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Know your ISP knows if you know what it knows about you. – Inside PR 534 by Joseph Thornley, Gini Dietrich, Martin Waxman is licensed under a Creative Commons Attribution-NonCommercial-ShareAlike 4.0 International License.

The Best You Can Be – Inside PR 533

This week on Inside PR, we talk about:

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Our theme music was created by Damon de SzegheoRoger Dey is our announcer. Inside PR is produced by Joseph Thornley.

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The Best You Can Be – Inside PR 533 by Joseph Thornley, Gini Dietrich, Martin Waxman is licensed under a Creative Commons Attribution-NonCommercial-ShareAlike 4.0 International License.

We’ve got resolutions – Inside PR 532

It’s our first show of 2019 and we decided to make it a more personal show – by talking about the things that are important to us personally and professionally – and what we plan to do about them in the coming year.

So, if you want to get some insight into what makes Martin, Gini and Joe tick, you’ll probably find out this week. And along the way, we hope that you may get some ideas for things you may want to do this year yourself.

Of course, we’d like to learn from you. So, please share your own resolutions with us. Look at the “It’s your turn” heading below for ways to connect with us.

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Our theme music was created by Damon de SzegheoRoger Dey is our announcer. Inside PR is produced by Joseph Thornley.

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We’ve got resolutions – Inside PR 532 by Joseph Thornley, Gini Dietrich, Martin Waxman is licensed under a Creative Commons Attribution-NonCommercial-ShareAlike 4.0 International License.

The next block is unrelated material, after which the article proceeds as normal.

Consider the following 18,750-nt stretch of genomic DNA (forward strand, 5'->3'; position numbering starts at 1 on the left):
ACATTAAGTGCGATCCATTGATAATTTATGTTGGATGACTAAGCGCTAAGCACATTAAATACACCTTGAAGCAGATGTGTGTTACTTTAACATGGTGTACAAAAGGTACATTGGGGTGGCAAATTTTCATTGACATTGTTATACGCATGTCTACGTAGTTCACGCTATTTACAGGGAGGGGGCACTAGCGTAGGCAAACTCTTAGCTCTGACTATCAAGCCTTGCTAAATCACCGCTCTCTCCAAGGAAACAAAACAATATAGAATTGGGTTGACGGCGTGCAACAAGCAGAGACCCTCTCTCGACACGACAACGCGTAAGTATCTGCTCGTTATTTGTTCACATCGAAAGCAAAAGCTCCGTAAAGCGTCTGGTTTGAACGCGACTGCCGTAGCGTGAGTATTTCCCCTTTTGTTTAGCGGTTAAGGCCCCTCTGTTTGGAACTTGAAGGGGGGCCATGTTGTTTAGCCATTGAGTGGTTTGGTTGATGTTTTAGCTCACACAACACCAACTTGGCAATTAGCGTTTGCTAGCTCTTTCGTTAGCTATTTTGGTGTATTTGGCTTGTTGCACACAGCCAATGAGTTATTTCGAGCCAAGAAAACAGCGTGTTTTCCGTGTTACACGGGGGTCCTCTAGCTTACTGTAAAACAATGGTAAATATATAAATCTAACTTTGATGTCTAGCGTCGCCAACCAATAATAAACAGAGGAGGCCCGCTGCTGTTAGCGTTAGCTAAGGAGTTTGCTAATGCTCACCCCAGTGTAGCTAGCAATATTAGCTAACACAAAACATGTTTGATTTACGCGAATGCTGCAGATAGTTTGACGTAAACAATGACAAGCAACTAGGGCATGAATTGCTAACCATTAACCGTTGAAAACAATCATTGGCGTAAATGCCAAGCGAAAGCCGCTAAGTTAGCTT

Can your communications business survive an economic downturn? – Inside PR 531

The past month has brought market and economic turmoil the likes of which we have not seen since 2008. And only one thing is certain. There will be many businesses that do not make it through the downturn.

So, what’s the smart agency head doing? Definitely not going all in with a bet on a single business line. Smart leaders are diversifying their revenue stream during this time of uncertainty. And as they do this, they have the best chance of identifying the most promising areas for growth and also being able to exit the business areas without a future.

That’s exactly what Gini Dietrich did following the crash of 2008. And since then she has built a very different business – a business that depends on a network of professionals with the range of skills necessary to drive multiple revenue streams. Diversification has been a successful strategy for Gini. And this week Gini Dietrich, Martin Waxman and Joseph Thornley pick up on a recent episode of Gini and Ghip Griffin‘s Agency Leadership Podcast to talk about Gini’s strategy and what others can learn from her experience.

Also on this episode, Joe asks Gini and Martin for advice on how they would respond to a pitch that struck Joe as ethically challenged and also how they react to being pitched on pitched on LinkedIn within minutes of accepting an invitation to connect with someone.

We’ll be back on January 1 with a New Year’s Resolutions episode.

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Thank you to the people behind Inside PR.

Our theme music was created by Damon de SzegheoRoger Dey is our announcer. Inside PR is produced by Joseph Thornley.

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Can your communications business survive an economic downturn? – Inside PR 531 by Joseph Thornley, Gini Dietrich, Martin Waxman is licensed under a Creative Commons Attribution-NonCommercial-ShareAlike 4.0 International License.